Trumbore says that our salvation comes from a “feeling of union with the principle of life,of which we are an expression.”

Continuing his analogy of the leaf, once we humans realize that we are part of the magnificent tree of the universe, we have an ever-present source of comfort, and strength.Oh, we may well forget it for a while—most of us forget it, over and over—but we can remind ourselves (or be reminded by a good friend, or here at church, or by the face of a child) and we will again feel connected to the principle and spirit of Life.

Furthermore, once we notice that we are part of the tree, we become aware of our responsibility. We want to do our leaf-y part for the awesome tree of life. We no longer care just for ourselves, or just about our fellow leaves on this branch around us, or even all the leaves on every limb—we begin to care for the bark, and the roots and every manifestation of life.

And once we start caring for the whole of Life, we will not forget it; we will take all life into account in our moral decision making. We will not always choose the course of action that is best for the entire tree, but we will at least consider it, in our deliberations.

…And that gets us back to the feelings of stress and the dis-ease in our lives. At least in part, finding out that we are just one leaf in the whole grand tree of life is soothing: we are not isolated, we are not puny and powerless. We are connected to all life!

*AND*… once the leaf feels a part of the tree, it wants to do its part, it feels a responsibility to the tree, and it wants to live out that obligation, as best it can.

That is where some of our discomfort may occur. We know we can evolve, and be more. We feel that we are *meant* to be more, to participate more fully in the universal principle of life. When we are insufficiently engaged, with our responsibilities, that stitch of lightning inside us itches.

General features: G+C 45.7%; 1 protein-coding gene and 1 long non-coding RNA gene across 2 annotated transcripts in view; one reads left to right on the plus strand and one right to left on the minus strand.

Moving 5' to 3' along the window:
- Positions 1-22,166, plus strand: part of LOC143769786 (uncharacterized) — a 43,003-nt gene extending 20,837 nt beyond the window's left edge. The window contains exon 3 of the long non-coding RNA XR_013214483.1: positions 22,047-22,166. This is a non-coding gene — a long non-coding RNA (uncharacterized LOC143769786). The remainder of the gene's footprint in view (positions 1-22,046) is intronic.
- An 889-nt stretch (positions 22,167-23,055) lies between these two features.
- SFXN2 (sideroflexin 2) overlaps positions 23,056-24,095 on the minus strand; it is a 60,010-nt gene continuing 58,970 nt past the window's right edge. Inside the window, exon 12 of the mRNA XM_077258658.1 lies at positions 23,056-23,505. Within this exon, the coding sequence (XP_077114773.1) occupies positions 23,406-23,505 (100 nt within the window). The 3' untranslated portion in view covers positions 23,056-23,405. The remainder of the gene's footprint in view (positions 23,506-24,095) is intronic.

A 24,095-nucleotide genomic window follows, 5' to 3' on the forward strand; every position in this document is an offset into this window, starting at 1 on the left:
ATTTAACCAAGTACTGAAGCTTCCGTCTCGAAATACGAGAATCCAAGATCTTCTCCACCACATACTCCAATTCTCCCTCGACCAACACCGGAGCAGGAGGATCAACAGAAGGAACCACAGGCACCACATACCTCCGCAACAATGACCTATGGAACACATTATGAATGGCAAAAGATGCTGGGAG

There is a cartoon, that shows the usual stages of evolution—a fish, a creature climbing out of the ocean, a mammal of some kind, a monkey and a human. Each of these creatures has a little thought balloon over its head, and the first four are thinking, “eat/reproduce… eat/reproduce…eat/reproduce…eat/reproduce…” and the human is standing there, thinking, “what’s it all about, anyway?”

That’s funny, because—of course!—human life *is* still about eating and reproducing, and the cartoon has another meaning. Unlike all the other creatures, some of us humans have enough food, and security, *and* we have the mental capacity to contemplate things beyond food and sex. (I didn’t say that we *often* get beyond those two, but we have the capacity to do so.)

Whereas most of the creatures in the world are thinking “I feel threatened….I want to live” or “I feel hungry…I need to eat,” many of our human cousins have shelter, and food, and can think, “I feel lonely…I yearn for community” or “I feel unfulfilled…I need a greater purpose.”

The Spirit of Life, that little stitch of lightning inside us, is always driving us forward, to survive as individuals and to survive as a species and on, to thrive as a community and as a whole biosphere.           

…and that, finally, gets us back to Justin, and Megan and Samantha.

One Friday night, Justin was robbed, as he delivered a pizza. Luckily, they did not steal his car, but they knocked him out and took all his money, and he had to replace all that cash out of his own paycheck. Of course, there was nobody at home to care for him, and when he poured out his troubles on Facebook, the few comments he got back did not really make him feel better.